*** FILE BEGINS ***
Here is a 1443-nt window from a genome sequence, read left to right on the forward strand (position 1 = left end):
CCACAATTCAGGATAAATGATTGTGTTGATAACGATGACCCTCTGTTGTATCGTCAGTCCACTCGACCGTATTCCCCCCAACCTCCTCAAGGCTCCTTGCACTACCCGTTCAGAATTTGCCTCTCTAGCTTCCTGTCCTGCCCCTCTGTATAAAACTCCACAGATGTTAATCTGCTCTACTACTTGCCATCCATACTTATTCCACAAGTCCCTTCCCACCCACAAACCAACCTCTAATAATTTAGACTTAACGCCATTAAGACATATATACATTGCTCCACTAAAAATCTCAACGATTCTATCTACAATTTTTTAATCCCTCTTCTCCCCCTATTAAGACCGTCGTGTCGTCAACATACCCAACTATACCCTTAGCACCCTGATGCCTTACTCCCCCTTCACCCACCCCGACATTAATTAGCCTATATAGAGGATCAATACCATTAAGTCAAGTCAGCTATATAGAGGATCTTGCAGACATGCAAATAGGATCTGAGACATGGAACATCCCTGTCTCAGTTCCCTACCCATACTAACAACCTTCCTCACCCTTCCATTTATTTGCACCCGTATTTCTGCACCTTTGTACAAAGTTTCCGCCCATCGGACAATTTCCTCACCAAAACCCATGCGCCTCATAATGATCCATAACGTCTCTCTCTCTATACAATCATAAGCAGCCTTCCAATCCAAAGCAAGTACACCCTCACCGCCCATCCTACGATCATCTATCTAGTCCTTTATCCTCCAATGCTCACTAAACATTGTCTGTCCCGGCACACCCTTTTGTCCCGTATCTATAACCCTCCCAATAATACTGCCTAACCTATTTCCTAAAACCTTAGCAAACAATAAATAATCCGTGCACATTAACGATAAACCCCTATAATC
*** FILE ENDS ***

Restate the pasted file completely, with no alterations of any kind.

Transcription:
Here is a 1443-nt window from a genome sequence, read left to right on the forward strand (position 1 = left end):
CCACAATTCAGGATAAATGATTGTGTTGATAACGATGACCCTCTGTTGTATCGTCAGTCCACTCGACCGTATTCCCCCCAACCTCCTCAAGGCTCCTTGCACTACCCGTTCAGAATTTGCCTCTCTAGCTTCCTGTCCTGCCCCTCTGTATAAAACTCCACAGATGTTAATCTGCTCTACTACTTGCCATCCATACTTATTCCACAAGTCCCTTCCCACCCACAAACCAACCTCTAATAATTTAGACTTAACGCCATTAAGACATATATACATTGCTCCACTAAAAATCTCAACGATTCTATCTACAATTTTTTAATCCCTCTTCTCCCCCTATTAAGACCGTCGTGTCGTCAACATACCCAACTATACCCTTAGCACCCTGATGCCTTACTCCCCCTTCACCCACCCCGACATTAATTAGCCTATATAGAGGATCAATACCATTAAGTCAAGTCAGCTATATAGAGGATCTTGCAGACATGCAAATAGGATCTGAGACATGGAACATCCCTGTCTCAGTTCCCTACCCATACTAACAACCTTCCTCACCCTTCCATTTATTTGCACCCGTATTTCTGCACCTTTGTACAAAGTTTCCGCCCATCGGACAATTTCCTCACCAAAACCCATGCGCCTCATAATGATCCATAACGTCTCTCTCTCTATACAATCATAAGCAGCCTTCCAATCCAAAGCAAGTACACCCTCACCGCCCATCCTACGATCATCTATCTAGTCCTTTATCCTCCAATGCTCACTAAACATTGTCTGTCCCGGCACACCCTTTTGTCCCGTATCTATAACCCTCCCAATAATACTGCCTAACCTATTTCCTAAAACCTTAGCAAACAATAAATAATCCGTGCACATTAACGATAAACCCCTATAATC